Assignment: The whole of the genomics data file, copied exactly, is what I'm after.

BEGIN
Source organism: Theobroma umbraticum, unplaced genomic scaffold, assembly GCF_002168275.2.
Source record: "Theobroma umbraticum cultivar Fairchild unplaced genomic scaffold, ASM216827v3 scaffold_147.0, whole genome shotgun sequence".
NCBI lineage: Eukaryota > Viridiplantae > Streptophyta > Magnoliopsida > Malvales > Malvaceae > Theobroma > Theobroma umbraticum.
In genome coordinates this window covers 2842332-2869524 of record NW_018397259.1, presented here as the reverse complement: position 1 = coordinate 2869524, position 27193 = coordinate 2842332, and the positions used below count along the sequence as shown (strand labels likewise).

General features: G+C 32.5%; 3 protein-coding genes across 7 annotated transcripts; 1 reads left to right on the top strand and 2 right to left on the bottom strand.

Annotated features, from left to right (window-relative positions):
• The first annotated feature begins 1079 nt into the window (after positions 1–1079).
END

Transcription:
Source organism: Theobroma umbraticum, unplaced genomic scaffold, assembly GCF_002168275.2.
Source record: "Theobroma umbraticum cultivar Fairchild unplaced genomic scaffold, ASM216827v3 scaffold_147.0, whole genome shotgun sequence".
NCBI lineage: Eukaryota > Viridiplantae > Streptophyta > Magnoliopsida > Malvales > Malvaceae > Theobroma > Theobroma umbraticum.
In genome coordinates this window covers 2842332-2869524 of record NW_018397259.1, presented here as the reverse complement: position 1 = coordinate 2869524, position 27193 = coordinate 2842332, and the positions used below count along the sequence as shown (strand labels likewise).

General features: G+C 32.5%; 3 protein-coding genes across 7 annotated transcripts; 1 reads left to right on the top strand and 2 right to left on the bottom strand.

Annotated features, from left to right (window-relative positions):
• The first annotated feature begins 1079 nt into the window (after positions 1–1079).